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AFRICAN daisies, Osteospermums, are good value because they flower all summer, and their sherbet shades can be seen in pots and baskets all over the British Isles. Some of the newer hybrids, such as "Wisley Pink" and the Cannington series, have a good range of colour, and "Pink Whirls" and "Cannington John" have spoon-shaped petals, which makes them extra showy.

The daisies that were once called marguerites now go by the grander name of Argyranthemums. A recent introduction, "Vancouver", is a rich pink which flowers for much longer than its parent, "Mary Wootton". It should be available in most garden centres. "Jamaica primrose" is a discreet yellow; "Blizzard" is tiny and white. I have a secret fondness for copper- coloured flowers, so "Apricot Surprise" is one I might try this year.

Blue flowers look like being popular this season. There is a blue daisy, Felicia "Reads Blue" in a clear sky colour, but lobelias are the plants to grow if you like your blues untinged with pink. Lobelia richardii has been around for years, but until recently it was only available from a few specialist growers. It flowers for much longer than the normal bedding varieties. "Kathleen Mallard" is irresistible, with double sky blue flowers. It too is an old variety that has been kept going by small nurseries. The new Riviera lobelias are said to carry on flowering even in dry summers, but you would have to forgo real blue in preference for white with blue marking ("Riviera Splash") or pale mauve ("Riviera lilac"). I think they have a slightly dingy, faded look.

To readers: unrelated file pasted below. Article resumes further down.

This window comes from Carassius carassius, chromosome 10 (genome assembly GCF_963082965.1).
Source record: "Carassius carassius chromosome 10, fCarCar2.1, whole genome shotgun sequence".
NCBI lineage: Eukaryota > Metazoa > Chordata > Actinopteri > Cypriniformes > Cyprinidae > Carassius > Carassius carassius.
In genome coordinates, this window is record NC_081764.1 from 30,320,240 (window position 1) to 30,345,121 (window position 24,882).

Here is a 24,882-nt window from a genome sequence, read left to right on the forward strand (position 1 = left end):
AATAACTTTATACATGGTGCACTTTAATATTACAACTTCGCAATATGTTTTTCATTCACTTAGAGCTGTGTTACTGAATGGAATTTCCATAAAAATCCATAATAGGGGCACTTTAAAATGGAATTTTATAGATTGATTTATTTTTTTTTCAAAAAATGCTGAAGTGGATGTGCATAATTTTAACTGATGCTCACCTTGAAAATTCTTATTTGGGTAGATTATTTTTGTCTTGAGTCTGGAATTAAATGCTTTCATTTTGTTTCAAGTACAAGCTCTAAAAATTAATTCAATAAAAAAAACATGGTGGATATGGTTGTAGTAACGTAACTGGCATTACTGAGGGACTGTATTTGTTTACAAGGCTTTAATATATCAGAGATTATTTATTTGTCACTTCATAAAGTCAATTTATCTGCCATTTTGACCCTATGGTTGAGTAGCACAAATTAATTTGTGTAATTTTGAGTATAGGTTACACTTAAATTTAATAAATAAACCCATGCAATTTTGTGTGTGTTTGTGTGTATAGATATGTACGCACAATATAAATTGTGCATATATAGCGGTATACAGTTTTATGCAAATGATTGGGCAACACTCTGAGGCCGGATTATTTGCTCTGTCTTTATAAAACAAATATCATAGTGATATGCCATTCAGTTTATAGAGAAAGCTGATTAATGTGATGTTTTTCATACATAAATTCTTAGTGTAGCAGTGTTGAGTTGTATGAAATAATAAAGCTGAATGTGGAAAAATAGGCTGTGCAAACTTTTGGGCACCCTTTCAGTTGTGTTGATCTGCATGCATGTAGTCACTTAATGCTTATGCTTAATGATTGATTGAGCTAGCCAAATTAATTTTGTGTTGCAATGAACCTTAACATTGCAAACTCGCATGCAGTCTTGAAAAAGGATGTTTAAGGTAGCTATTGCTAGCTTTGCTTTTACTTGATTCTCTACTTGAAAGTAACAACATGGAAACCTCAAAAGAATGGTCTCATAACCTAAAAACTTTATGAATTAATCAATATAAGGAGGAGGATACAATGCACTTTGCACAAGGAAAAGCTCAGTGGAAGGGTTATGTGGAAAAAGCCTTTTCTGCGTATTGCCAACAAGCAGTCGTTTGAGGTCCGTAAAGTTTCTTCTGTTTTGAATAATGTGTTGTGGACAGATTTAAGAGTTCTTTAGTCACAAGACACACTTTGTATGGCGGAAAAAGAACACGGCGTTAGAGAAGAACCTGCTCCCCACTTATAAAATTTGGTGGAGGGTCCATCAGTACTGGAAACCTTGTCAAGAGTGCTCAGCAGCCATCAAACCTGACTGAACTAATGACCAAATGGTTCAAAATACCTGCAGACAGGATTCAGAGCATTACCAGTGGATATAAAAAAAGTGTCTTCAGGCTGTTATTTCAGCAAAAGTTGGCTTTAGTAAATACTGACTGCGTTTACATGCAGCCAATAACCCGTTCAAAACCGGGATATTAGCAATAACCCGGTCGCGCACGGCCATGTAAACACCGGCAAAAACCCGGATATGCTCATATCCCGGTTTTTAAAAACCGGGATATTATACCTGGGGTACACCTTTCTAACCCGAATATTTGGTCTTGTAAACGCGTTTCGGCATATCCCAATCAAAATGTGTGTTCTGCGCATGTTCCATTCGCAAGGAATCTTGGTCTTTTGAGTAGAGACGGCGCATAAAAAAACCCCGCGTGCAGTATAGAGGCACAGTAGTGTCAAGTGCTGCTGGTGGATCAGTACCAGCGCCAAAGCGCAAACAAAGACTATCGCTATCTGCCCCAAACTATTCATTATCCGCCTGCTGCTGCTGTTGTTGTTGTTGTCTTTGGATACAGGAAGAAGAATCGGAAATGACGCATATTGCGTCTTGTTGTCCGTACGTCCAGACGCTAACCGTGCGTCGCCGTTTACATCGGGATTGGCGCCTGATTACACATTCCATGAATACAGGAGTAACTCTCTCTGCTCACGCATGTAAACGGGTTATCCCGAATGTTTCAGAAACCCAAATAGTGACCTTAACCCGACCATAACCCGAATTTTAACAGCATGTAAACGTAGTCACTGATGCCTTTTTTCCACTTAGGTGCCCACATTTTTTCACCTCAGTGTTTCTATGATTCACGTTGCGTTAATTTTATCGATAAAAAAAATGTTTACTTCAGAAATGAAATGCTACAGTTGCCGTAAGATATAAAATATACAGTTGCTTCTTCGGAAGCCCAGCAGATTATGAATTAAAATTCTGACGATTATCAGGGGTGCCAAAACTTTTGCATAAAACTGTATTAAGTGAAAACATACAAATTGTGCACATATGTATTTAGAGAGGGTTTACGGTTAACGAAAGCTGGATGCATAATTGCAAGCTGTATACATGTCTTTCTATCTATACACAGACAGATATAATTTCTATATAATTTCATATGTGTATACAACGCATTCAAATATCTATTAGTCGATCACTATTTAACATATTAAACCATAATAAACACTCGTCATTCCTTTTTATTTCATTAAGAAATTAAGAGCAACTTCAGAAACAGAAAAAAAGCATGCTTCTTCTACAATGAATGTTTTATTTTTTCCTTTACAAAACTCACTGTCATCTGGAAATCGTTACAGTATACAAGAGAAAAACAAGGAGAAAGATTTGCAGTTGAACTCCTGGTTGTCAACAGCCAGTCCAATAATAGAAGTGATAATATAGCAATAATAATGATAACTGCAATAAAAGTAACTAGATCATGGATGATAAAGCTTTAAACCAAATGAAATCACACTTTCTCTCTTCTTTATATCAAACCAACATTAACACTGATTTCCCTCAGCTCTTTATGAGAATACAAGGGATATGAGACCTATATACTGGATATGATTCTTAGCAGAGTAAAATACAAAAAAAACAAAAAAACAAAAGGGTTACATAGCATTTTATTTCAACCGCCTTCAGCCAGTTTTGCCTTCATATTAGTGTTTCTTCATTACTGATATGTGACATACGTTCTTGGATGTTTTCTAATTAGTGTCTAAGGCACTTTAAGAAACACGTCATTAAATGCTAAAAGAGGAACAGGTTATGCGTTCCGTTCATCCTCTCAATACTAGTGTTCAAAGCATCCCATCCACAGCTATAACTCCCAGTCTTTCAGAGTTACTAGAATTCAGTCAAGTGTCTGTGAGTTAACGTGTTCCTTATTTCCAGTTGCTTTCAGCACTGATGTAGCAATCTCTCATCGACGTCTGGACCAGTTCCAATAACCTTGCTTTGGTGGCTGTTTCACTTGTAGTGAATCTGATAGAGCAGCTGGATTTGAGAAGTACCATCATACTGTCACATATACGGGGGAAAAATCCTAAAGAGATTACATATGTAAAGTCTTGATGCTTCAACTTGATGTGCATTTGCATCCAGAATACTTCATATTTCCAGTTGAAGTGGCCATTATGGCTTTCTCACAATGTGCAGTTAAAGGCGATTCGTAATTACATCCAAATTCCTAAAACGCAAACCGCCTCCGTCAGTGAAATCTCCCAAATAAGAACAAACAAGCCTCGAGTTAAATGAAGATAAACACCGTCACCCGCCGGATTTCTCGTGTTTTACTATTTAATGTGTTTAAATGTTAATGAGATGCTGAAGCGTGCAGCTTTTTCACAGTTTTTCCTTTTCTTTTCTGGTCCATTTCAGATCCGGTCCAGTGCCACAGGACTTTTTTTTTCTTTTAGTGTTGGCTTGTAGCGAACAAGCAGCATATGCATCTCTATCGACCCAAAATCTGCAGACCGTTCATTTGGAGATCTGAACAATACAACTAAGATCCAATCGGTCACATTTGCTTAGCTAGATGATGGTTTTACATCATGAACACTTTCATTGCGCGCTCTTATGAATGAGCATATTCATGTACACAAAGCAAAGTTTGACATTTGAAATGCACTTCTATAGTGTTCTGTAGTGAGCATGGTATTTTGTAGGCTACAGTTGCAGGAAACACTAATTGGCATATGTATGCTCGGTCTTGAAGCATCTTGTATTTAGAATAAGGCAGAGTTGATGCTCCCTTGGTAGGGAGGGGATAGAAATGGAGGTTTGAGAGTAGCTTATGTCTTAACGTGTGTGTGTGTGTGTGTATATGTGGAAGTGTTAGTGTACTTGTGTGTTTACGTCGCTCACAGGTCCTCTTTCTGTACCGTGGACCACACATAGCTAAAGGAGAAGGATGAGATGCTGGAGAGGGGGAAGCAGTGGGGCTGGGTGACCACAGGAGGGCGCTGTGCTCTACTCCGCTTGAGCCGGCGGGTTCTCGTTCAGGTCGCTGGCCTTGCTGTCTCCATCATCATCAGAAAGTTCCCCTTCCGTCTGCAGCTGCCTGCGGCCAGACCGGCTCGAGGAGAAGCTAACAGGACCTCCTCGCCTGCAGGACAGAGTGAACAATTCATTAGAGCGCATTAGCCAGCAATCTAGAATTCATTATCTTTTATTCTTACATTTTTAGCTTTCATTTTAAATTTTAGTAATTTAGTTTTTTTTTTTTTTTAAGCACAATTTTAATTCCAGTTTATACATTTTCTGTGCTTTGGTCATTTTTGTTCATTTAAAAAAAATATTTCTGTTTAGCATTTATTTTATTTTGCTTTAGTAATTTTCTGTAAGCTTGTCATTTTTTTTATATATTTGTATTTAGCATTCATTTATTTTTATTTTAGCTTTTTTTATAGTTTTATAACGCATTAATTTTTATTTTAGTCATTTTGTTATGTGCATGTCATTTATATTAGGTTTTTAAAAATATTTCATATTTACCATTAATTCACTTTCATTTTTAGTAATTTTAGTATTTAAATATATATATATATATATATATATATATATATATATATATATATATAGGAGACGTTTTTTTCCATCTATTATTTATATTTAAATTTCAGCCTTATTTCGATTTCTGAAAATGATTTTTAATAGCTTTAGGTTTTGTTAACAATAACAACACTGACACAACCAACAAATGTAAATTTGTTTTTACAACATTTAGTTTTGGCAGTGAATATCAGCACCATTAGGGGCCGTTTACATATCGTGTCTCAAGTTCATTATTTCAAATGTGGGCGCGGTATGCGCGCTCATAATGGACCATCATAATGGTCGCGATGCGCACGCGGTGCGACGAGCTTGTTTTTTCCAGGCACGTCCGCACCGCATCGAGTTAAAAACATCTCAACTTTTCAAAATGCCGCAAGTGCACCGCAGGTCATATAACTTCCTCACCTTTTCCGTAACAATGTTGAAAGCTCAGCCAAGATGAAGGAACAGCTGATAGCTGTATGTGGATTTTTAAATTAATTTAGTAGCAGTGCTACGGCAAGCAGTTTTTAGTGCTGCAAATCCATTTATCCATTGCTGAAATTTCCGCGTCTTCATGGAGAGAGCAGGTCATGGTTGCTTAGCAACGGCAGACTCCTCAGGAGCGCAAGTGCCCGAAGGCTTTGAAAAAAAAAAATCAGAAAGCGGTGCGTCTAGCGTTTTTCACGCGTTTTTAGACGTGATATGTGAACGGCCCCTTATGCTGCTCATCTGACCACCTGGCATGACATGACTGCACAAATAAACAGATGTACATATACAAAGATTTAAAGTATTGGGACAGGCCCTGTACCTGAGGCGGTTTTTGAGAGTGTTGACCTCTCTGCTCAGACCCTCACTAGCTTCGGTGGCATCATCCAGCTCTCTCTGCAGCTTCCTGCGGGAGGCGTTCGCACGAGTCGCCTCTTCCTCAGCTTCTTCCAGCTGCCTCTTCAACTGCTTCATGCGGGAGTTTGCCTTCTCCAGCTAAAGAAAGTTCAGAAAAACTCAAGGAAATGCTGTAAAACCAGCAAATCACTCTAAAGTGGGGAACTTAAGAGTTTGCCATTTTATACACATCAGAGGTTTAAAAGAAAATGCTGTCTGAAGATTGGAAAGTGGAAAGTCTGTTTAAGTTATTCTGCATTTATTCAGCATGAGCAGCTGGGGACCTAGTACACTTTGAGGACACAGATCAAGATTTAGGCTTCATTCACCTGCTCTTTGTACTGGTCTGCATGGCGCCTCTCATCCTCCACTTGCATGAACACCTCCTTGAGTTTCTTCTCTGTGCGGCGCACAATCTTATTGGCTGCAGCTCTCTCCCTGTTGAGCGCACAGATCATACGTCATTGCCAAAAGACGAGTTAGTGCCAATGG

Another terrific new blue bedding plant looks like being the pimpernel. Anagallis monellii "Skylover" is in the gentian range, with a little red eye in the centre of each flower. It will not spread much more than a foot in width, but if piercing colour is the object, it may be the answer.

Not quite as much of an eyeful is a plant which started appearing in plantsmen's gardens a couple of summers ago. This year Scaevola aemula has reached mail-order catalogues and should also be in garden centres. The flowers are like little purple-blue fans and they keep on coming. Named forms are "Blue Fan" and "Blue Wonder".

For those for whom strong clear colours are not the first choice, there are plenty of subtle shades around. Verbena "Peaches 'n'cream", a bestseller in the US, has apricot, cream-orange and yellow flowers appearing on the same plant. Traditional-ists might prefer the apple-blossom colouring of another new Verbena, "Pink Parfait". This smells as good as it looks and is one that I will definitely try this year.

Apple-blossom colouring also turns up in tobacco plants. Nicotiana "Havana Apple blossom" may be as lovely as the catalogues claim, but I suspect that at 14in it is too short to be a winner. Dwarf Nicotianas lack the grace of their grander relations. I would rather grow Nicotiana "Lime Green", double the height and once more obtainable.

All these new flowers should be readily available as plants from garden centres or from one of the major seed firms.